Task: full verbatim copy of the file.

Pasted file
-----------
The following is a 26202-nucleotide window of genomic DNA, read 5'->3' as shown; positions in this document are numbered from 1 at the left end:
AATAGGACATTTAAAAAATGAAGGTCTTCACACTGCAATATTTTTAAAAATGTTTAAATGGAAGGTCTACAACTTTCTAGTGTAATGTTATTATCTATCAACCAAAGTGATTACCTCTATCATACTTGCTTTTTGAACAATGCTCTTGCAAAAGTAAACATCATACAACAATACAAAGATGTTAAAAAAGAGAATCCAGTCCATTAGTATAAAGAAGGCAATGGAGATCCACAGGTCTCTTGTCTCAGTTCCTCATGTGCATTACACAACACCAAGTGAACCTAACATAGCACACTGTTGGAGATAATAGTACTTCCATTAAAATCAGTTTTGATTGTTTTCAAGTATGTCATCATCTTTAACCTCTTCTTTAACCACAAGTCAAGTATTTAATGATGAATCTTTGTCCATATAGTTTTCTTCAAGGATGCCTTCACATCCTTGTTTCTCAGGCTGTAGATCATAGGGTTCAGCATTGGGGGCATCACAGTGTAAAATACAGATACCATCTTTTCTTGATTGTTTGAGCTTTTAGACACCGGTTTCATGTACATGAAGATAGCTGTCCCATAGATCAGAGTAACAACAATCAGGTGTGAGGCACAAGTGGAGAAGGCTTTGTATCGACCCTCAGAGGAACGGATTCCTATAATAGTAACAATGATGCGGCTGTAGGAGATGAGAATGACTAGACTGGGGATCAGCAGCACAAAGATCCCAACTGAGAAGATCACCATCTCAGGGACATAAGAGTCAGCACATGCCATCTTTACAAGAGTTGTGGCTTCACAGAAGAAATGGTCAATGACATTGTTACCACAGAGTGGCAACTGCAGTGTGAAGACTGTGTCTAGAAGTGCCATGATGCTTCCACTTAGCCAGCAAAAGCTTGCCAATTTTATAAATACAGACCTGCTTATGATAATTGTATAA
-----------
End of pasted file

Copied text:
The following is a 26202-nucleotide window of genomic DNA, read 5'->3' as shown; positions in this document are numbered from 1 at the left end:
AATAGGACATTTAAAAAATGAAGGTCTTCACACTGCAATATTTTTAAAAATGTTTAAATGGAAGGTCTACAACTTTCTAGTGTAATGTTATTATCTATCAACCAAAGTGATTACCTCTATCATACTTGCTTTTTGAACAATGCTCTTGCAAAAGTAAACATCATACAACAATACAAAGATGTTAAAAAAGAGAATCCAGTCCATTAGTATAAAGAAGGCAATGGAGATCCACAGGTCTCTTGTCTCAGTTCCTCATGTGCATTACACAACACCAAGTGAACCTAACATAGCACACTGTTGGAGATAATAGTACTTCCATTAAAATCAGTTTTGATTGTTTTCAAGTATGTCATCATCTTTAACCTCTTCTTTAACCACAAGTCAAGTATTTAATGATGAATCTTTGTCCATATAGTTTTCTTCAAGGATGCCTTCACATCCTTGTTTCTCAGGCTGTAGATCATAGGGTTCAGCATTGGGGGCATCACAGTGTAAAATACAGATACCATCTTTTCTTGATTGTTTGAGCTTTTAGACACCGGTTTCATGTACATGAAGATAGCTGTCCCATAGATCAGAGTAACAACAATCAGGTGTGAGGCACAAGTGGAGAAGGCTTTGTATCGACCCTCAGAGGAACGGATTCCTATAATAGTAACAATGATGCGGCTGTAGGAGATGAGAATGACTAGACTGGGGATCAGCAGCACAAAGATCCCAACTGAGAAGATCACCATCTCAGGGACATAAGAGTCAGCACATGCCATCTTTACAAGAGTTGTGGCTTCACAGAAGAAATGGTCAATGACATTGTTACCACAGAGTGGCAACTGCAGTGTGAAGACTGTGTCTAGAAGTGCCATGATGCTTCCACTTAGCCAGCAAAAGCTTGCCAATTTTATAAATACAGACCTGCTTATGATAATTGTATAA